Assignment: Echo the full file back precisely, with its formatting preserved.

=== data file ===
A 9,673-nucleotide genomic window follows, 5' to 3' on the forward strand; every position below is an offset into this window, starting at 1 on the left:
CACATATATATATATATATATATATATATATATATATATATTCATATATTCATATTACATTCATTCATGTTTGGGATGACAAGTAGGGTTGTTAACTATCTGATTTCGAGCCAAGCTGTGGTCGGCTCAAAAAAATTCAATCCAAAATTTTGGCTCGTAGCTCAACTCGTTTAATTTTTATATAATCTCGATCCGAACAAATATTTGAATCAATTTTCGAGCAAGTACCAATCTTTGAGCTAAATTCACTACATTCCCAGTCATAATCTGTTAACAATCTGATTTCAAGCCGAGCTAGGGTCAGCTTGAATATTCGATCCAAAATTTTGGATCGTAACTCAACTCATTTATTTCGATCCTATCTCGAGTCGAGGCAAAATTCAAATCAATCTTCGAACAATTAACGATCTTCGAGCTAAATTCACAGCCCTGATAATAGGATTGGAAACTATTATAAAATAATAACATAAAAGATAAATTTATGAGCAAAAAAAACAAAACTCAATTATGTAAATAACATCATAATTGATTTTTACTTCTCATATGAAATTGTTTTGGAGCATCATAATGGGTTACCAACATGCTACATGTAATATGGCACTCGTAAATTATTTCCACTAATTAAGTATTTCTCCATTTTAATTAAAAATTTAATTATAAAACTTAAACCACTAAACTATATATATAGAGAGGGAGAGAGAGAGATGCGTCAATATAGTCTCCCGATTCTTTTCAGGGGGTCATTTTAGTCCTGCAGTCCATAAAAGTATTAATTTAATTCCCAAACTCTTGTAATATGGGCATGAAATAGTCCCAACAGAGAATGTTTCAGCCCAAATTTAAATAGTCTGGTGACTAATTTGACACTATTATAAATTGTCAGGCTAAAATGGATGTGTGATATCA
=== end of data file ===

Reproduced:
A 9,673-nucleotide genomic window follows, 5' to 3' on the forward strand; every position below is an offset into this window, starting at 1 on the left:
CACATATATATATATATATATATATATATATATATATATATTCATATATTCATATTACATTCATTCATGTTTGGGATGACAAGTAGGGTTGTTAACTATCTGATTTCGAGCCAAGCTGTGGTCGGCTCAAAAAAATTCAATCCAAAATTTTGGCTCGTAGCTCAACTCGTTTAATTTTTATATAATCTCGATCCGAACAAATATTTGAATCAATTTTCGAGCAAGTACCAATCTTTGAGCTAAATTCACTACATTCCCAGTCATAATCTGTTAACAATCTGATTTCAAGCCGAGCTAGGGTCAGCTTGAATATTCGATCCAAAATTTTGGATCGTAACTCAACTCATTTATTTCGATCCTATCTCGAGTCGAGGCAAAATTCAAATCAATCTTCGAACAATTAACGATCTTCGAGCTAAATTCACAGCCCTGATAATAGGATTGGAAACTATTATAAAATAATAACATAAAAGATAAATTTATGAGCAAAAAAAACAAAACTCAATTATGTAAATAACATCATAATTGATTTTTACTTCTCATATGAAATTGTTTTGGAGCATCATAATGGGTTACCAACATGCTACATGTAATATGGCACTCGTAAATTATTTCCACTAATTAAGTATTTCTCCATTTTAATTAAAAATTTAATTATAAAACTTAAACCACTAAACTATATATATAGAGAGGGAGAGAGAGAGATGCGTCAATATAGTCTCCCGATTCTTTTCAGGGGGTCATTTTAGTCCTGCAGTCCATAAAAGTATTAATTTAATTCCCAAACTCTTGTAATATGGGCATGAAATAGTCCCAACAGAGAATGTTTCAGCCCAAATTTAAATAGTCTGGTGACTAATTTGACACTATTATAAATTGTCAGGCTAAAATGGATGTGTGATATCA